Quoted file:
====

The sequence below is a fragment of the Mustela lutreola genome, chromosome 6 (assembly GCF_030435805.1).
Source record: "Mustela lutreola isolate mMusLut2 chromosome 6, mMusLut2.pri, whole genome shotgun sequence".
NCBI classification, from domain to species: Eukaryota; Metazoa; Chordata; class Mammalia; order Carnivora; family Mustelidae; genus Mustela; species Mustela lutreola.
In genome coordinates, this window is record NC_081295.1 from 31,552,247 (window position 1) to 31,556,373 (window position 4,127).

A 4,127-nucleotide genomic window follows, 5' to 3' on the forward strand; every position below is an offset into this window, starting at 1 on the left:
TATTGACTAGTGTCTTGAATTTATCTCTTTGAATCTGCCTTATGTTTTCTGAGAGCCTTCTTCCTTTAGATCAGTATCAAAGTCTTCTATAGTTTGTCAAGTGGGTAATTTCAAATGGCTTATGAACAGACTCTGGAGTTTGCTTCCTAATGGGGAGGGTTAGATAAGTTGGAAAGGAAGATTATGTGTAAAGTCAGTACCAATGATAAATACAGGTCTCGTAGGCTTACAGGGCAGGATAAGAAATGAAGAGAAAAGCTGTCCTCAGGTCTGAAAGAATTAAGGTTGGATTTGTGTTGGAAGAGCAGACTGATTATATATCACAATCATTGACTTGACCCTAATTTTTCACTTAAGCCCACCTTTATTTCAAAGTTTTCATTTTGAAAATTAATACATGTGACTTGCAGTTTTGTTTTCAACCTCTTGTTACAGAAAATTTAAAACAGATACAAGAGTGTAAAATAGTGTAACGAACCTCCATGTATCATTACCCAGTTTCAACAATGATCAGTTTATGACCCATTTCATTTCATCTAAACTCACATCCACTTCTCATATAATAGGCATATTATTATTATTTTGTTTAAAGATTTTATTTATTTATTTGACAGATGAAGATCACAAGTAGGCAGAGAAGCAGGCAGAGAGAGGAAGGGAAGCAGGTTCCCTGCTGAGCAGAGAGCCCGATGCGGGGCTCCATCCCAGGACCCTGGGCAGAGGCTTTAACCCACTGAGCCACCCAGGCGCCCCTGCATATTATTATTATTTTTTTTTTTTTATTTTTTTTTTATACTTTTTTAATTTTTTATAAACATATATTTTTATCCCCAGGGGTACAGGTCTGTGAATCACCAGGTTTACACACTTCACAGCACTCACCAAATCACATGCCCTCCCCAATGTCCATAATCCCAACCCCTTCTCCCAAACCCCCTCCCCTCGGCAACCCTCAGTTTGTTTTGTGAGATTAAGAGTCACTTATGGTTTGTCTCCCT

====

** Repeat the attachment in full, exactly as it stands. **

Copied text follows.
The sequence below is a fragment of the Mustela lutreola genome, chromosome 6 (assembly GCF_030435805.1).
Source record: "Mustela lutreola isolate mMusLut2 chromosome 6, mMusLut2.pri, whole genome shotgun sequence".
NCBI classification, from domain to species: Eukaryota; Metazoa; Chordata; class Mammalia; order Carnivora; family Mustelidae; genus Mustela; species Mustela lutreola.
In genome coordinates, this window is record NC_081295.1 from 31,552,247 (window position 1) to 31,556,373 (window position 4,127).

A 4,127-nucleotide genomic window follows, 5' to 3' on the forward strand; every position below is an offset into this window, starting at 1 on the left:
TATTGACTAGTGTCTTGAATTTATCTCTTTGAATCTGCCTTATGTTTTCTGAGAGCCTTCTTCCTTTAGATCAGTATCAAAGTCTTCTATAGTTTGTCAAGTGGGTAATTTCAAATGGCTTATGAACAGACTCTGGAGTTTGCTTCCTAATGGGGAGGGTTAGATAAGTTGGAAAGGAAGATTATGTGTAAAGTCAGTACCAATGATAAATACAGGTCTCGTAGGCTTACAGGGCAGGATAAGAAATGAAGAGAAAAGCTGTCCTCAGGTCTGAAAGAATTAAGGTTGGATTTGTGTTGGAAGAGCAGACTGATTATATATCACAATCATTGACTTGACCCTAATTTTTCACTTAAGCCCACCTTTATTTCAAAGTTTTCATTTTGAAAATTAATACATGTGACTTGCAGTTTTGTTTTCAACCTCTTGTTACAGAAAATTTAAAACAGATACAAGAGTGTAAAATAGTGTAACGAACCTCCATGTATCATTACCCAGTTTCAACAATGATCAGTTTATGACCCATTTCATTTCATCTAAACTCACATCCACTTCTCATATAATAGGCATATTATTATTATTTTGTTTAAAGATTTTATTTATTTATTTGACAGATGAAGATCACAAGTAGGCAGAGAAGCAGGCAGAGAGAGGAAGGGAAGCAGGTTCCCTGCTGAGCAGAGAGCCCGATGCGGGGCTCCATCCCAGGACCCTGGGCAGAGGCTTTAACCCACTGAGCCACCCAGGCGCCCCTGCATATTATTATTATTTTTTTTTTTTTATTTTTTTTTTATACTTTTTTAATTTTTTATAAACATATATTTTTATCCCCAGGGGTACAGGTCTGTGAATCACCAGGTTTACACACTTCACAGCACTCACCAAATCACATGCCCTCCCCAATGTCCATAATCCCAACCCCTTCTCCCAAACCCCCTCCCCTCGGCAACCCTCAGTTTGTTTTGTGAGATTAAGAGTCACTTATGGTTTGTCTCCCT